You call that a miracle?

Paul and Barnabas were early Christian missionaries to Cyprus. In Paphos they were called by the Roman proconsul, Sergius Paulus, because he wanted to hear the word of God from them. One problem, though, was a fellow called Elymas (or Bar Jesus). He was a false prophet who’d gained influence with the proconsul by claiming to be a magician. We are told in Acts 13 that this Elymas opposed the missionaries and tried to turn the proconsul from receiving their message. At this point, Paul used what some might call impolite language, but he was moved by the Holy Spirit to use it. He publicly identified Elymas as one ‘full of deceit and fraud’, as a ‘son of the devil’ and as an ‘enemy of righteousness’. Paul said these things because they were true. Paul then told Elymas that the Lord had his hand on him and he would be blind for a while. What Paul said immediately happened to Elymas.

Now, the proconsul heard and saw all this and believed the message, but his belief did not result from amazement or fear inspired by the miraculous blinding of Elymas. Now, there is no doubt that the temporary silencing of the false prophet was scary. It was fit to cause sudden fear. I’m sure Elymas was terrified. But it was not this that amazed the proconsul. The Roman official was bowled over by the teaching of the Lord. Why might that be? Well, the Romans had gods for everything, and the main purpose of worship was to prevent the gods from zapping the Romans for any offence or mistake that they might have made. The Roman sacrifices were pre-emptive or reparatory attempts to ward off the anger of gods who were not into showing mercy.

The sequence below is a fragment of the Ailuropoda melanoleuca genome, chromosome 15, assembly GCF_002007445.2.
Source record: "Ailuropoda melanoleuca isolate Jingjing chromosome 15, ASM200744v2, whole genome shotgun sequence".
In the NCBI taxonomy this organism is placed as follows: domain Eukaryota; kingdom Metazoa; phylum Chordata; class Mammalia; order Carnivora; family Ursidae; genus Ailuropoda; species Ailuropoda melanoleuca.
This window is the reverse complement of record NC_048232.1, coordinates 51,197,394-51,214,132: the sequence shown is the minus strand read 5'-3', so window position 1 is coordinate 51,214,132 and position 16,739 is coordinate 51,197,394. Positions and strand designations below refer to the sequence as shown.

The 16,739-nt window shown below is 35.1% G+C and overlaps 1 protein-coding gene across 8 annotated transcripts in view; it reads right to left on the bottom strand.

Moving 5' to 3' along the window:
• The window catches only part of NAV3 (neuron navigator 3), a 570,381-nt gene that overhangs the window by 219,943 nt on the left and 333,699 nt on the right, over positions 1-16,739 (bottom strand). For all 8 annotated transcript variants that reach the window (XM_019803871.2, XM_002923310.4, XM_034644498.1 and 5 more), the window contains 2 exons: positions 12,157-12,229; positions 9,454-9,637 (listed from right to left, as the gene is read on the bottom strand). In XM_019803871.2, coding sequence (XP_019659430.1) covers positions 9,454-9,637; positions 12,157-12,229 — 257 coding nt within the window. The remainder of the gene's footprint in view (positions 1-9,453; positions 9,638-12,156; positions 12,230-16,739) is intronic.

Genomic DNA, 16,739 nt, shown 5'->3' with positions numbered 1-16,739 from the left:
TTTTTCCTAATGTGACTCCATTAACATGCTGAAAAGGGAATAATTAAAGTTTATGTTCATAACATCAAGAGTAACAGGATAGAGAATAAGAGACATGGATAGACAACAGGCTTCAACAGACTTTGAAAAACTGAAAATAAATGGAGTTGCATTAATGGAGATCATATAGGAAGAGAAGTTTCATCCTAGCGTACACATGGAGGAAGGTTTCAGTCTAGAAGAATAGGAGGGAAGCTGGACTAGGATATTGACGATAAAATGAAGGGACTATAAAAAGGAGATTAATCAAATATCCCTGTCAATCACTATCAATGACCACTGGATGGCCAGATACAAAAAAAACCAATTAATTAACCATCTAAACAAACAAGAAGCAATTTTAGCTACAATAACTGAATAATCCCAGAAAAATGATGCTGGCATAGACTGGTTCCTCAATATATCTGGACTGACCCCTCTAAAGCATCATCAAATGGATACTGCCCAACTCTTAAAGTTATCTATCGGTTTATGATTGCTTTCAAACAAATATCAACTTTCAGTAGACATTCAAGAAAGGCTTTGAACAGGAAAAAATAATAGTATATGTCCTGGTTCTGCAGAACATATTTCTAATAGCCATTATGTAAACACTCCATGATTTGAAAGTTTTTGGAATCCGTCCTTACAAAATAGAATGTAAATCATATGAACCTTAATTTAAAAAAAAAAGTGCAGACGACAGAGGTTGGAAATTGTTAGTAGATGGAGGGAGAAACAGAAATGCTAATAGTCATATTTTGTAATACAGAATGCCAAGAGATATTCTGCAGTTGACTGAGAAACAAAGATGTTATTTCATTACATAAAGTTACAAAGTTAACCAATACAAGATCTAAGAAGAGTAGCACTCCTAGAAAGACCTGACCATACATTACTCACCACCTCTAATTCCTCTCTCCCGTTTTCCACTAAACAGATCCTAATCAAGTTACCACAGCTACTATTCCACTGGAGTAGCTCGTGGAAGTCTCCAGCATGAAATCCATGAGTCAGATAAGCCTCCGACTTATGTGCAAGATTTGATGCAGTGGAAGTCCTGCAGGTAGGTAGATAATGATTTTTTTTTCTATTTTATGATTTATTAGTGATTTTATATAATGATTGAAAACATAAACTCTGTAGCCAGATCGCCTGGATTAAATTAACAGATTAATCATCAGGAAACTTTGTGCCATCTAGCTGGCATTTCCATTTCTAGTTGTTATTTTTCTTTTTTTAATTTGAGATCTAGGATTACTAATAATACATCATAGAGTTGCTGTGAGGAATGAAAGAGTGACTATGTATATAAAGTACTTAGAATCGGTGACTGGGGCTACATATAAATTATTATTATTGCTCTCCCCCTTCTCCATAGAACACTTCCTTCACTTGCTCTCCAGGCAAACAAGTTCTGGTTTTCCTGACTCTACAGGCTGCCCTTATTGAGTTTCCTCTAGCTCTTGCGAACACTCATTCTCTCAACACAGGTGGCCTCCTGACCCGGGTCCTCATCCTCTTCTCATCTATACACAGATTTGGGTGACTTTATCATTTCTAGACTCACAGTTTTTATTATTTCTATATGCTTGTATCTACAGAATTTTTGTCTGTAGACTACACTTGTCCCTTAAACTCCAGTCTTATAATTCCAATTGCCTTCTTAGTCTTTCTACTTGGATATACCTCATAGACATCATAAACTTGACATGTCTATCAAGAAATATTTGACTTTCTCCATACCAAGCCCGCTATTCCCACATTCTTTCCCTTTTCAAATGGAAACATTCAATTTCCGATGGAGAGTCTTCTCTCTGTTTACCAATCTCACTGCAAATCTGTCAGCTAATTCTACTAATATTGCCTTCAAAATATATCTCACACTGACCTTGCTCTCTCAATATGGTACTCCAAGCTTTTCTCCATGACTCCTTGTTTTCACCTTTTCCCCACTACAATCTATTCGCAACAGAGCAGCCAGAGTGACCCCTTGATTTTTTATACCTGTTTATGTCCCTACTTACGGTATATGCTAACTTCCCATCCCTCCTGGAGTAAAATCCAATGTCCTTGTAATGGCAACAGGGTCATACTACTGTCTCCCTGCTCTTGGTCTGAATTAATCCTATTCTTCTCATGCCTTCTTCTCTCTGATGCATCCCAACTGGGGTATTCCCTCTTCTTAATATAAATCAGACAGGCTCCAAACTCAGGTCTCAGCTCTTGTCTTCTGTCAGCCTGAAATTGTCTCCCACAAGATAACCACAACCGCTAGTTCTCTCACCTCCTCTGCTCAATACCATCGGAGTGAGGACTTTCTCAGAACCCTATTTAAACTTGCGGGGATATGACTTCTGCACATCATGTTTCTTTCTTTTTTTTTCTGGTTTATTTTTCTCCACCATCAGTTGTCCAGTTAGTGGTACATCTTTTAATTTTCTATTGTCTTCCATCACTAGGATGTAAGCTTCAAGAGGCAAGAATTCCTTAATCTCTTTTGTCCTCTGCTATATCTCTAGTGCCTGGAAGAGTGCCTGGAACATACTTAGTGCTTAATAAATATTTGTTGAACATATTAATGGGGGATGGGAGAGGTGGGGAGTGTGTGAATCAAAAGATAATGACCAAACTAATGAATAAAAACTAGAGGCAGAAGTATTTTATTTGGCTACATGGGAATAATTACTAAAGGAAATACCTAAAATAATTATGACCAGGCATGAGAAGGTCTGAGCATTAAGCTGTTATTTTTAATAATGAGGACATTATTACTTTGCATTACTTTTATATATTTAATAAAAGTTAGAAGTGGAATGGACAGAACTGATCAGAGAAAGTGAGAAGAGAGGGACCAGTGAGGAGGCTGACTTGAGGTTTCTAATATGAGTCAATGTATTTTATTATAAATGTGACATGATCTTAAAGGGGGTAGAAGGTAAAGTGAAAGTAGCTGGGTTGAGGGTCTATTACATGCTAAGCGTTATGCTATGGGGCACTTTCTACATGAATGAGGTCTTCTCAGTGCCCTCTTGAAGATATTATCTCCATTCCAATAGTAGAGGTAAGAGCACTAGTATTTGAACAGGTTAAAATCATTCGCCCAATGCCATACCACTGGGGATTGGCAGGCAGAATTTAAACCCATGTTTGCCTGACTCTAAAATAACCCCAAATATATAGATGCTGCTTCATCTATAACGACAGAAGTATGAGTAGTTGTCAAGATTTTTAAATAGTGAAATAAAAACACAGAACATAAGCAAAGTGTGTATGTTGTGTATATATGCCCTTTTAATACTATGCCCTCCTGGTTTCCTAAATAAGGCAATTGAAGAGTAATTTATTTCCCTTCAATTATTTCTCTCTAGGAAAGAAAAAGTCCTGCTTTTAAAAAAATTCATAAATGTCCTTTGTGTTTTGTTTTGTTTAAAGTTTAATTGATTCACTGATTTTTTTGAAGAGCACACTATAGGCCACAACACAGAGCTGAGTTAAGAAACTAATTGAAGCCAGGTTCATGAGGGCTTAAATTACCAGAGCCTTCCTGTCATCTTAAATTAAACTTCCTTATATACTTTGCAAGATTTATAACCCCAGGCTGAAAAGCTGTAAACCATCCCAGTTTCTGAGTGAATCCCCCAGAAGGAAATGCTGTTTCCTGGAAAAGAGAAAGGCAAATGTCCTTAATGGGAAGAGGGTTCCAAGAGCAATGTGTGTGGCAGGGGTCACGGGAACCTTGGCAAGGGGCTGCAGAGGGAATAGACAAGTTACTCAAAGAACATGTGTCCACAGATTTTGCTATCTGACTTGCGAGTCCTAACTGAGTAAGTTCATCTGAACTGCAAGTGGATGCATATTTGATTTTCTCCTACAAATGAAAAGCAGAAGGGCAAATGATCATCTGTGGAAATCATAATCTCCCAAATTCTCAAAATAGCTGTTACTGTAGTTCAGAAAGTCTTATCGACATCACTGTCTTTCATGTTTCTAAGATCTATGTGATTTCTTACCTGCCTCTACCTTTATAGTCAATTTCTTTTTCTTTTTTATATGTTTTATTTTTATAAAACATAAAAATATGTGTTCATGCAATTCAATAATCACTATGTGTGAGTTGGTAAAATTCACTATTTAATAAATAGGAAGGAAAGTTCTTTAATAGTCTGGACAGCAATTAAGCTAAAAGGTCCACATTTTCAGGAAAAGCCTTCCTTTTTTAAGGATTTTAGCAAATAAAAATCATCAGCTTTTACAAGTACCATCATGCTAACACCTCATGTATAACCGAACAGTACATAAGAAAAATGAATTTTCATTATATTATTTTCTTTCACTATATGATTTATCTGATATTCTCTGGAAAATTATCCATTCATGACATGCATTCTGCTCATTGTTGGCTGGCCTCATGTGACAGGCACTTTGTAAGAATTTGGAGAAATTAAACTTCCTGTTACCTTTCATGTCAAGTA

The message that Paul brought, the word of the Lord, was utterly unexpected. What Sergius Paulus had expected was to be told of a new thing that Sergius Paulus had to do to appease yet another god. What Paul told him was that God had acted to fix what we had done wrong, and God’s acting was done for people like us (Romans 5:6-8), who were utterly opposed to all righteousness, sons of the devil and full of fraud and deceit (compare Ps.14 and Romans 3:9-18). In fact, Paul had told the proconsul about the life, death and resurrection of Jesus, the Son of God, and how this doing and dying and rising of Jesus alone saves completely those who trust themselves to his mercy. This was something new; something undreamed of; unimaginable. It was not the miracle of blinding, but the miracle of grace that amazed the proconsul. It should continually amaze us too, but don’t only be amazed. Trust yourself to this Jesus.


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